Our Genealogy - Person Sheet
Our Genealogy - Person Sheet
NameChristian Trites 86, 6G Uncle, M
Birth12 Jun 1759, Philadelphia County, Pennsylvania107,92
Death22 Jun 1836, Monckton Township, New Brunswick, Canada86
BurialFree Meeting House, Moncton, New Brunswick86
FatherJacob Treitz Sr. , M (1726-1792)
MotherMaria Christiana (Christina) Gmelin , F (ca1716->1792)
Birthca Jul 1765, Philadelphia, Pennsylvania, U.S.A111
Death1 Apr 1854, Monckton Township, New Brunswick, Canada86,111
BurialFree Meeting House, Moncton, New Brunswick108
FatherJohann Carl (Charles) Schantz , M (1721-1774)
MotherMargretha (Margaret) Lintz , F (->1797)
Marriageca 178292
ChildrenHannah , F (ca1783-1863)
 Ludovic (Lewis) , M (1785-1863)
 Mary Ann (Nancy) , F (1787-1848)
 Maria (Mary) , F (ca1790-1881)
 William , M (ca1793-1869)
 Elizabeth (Betsy) , F (ca1796-)
 Barbara , F (ca1796-<1851)
 Alice (Elsy) , F (ca1798-)
 Mary Jane , F (ca1809-1884)
Notes for Christian Trites
A 1785 land transfer document between Christian’s father Jacob and himself states that in exchange for the 1065 acres in the western half of the original Treitz grant, Christian was required to annually provide his mother and father with sustenance: “one hundred w[eigh]t of Meat half pork half beef Six Busshels of Wheat grinded into Meal six Cord of firewood laid at the Door and one Cow kept summer and Winter to be paid yearly and every year...”117

The list of “Town Officers” of Moncton in 1786 includes Christian Trites as “Commissioner of Highways” and a “Overseer of the Poor”119

from Gubbins Journals, 1811 Tour Sunday, 14th July pg 14-15 "I was this night accommodated in a good brick house (the first I had seen in the Province) belonging to a German farmer of the name of Tritz (25). this man informed me that he and his relations were the first white inhabitants that had settled in this part of the country and the difficulties they had to contend with appeared to me almost increadible. His mother, he said, had lost the use of both of her arms, and not being able to protect herself from the flies, she was actually killed by them, they not being aquainted at that time of the method now practised of keeping insects off by smoak. They had been brought to the country by some speculators in land, whose means had failed, and they were left to perish with hunger, which was very near being the case. When I Saw them, about twenty five years afterward, they were in possession of most flourishing farm surrounded by others which they had established for their sons and daughters, who were married and settled in the neighborhood.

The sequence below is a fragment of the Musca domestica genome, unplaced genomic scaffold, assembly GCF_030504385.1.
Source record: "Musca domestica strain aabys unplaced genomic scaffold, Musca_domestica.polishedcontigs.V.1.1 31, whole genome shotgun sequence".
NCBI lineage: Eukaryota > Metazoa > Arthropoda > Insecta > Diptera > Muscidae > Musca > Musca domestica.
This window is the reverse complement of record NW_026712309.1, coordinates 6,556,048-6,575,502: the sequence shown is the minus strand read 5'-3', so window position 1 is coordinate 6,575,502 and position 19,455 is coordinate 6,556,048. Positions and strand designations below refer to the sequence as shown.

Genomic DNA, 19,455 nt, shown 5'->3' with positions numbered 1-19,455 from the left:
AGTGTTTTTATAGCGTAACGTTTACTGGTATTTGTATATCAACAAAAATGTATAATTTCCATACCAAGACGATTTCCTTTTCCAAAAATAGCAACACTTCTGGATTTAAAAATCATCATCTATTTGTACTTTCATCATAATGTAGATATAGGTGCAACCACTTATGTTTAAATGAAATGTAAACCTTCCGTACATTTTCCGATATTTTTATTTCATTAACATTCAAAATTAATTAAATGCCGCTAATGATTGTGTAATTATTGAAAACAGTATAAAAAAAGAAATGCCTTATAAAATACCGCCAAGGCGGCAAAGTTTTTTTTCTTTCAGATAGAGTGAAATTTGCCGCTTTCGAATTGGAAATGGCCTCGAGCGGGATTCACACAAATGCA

Footnote 25: Christian Trites (1759-1836). In 1766 a party of German emigrants from Pennsylvania, led by his father Jacob Trites, Sr, Michael Lutz, and Heinrich Steif, was settled on the Petitcodiac by John Hughes, a Pennsylvania land speculator. Esther Clark Wright, Samphire Greens: The Story of the Steeves (New Brunswick,1962)"108
Newspaper clipping notes for Christian Trites
Date : December 11, 1889
County : Westmorland
Place : Moncton
Newspaper : The Times

Christian TRITES built his first house of logs near where the Intercolonial Railway round house now stands. He afterwards built a frame house which was burned down and then a brick house which is believed to have occupied a site on the property purchased by Mr. Steeves on Bridge street. Bricks for this were made on the marsh near where the bridge now crosses. Christian Trites had two sons and seven daughters and as they grew up, he gave a farm to each. Mrs. John JONES got land next to the homestead and the other daughters, Mrs. GRANT, Mrs. GESNER, Mrs. James ROBERTSON, sr., Mrs. STEEVES and Mrs. STEADMAN received lots in their order. Several residents of Moncton still remember Christian Trites when an old man and his only surviving son died here a few years ago. Jacob TRITES, jr. got the land next in a westerly direction, taking up an immence tract, with a frontage of over half a mile on the river and running away back in the mountains, a distance of upwards of 100 chains or more than five miles, his tract containing 1,900 acres.51
Last Modified 2 Feb 2008Created 18 Feb 2019 using Reunion for Macintosh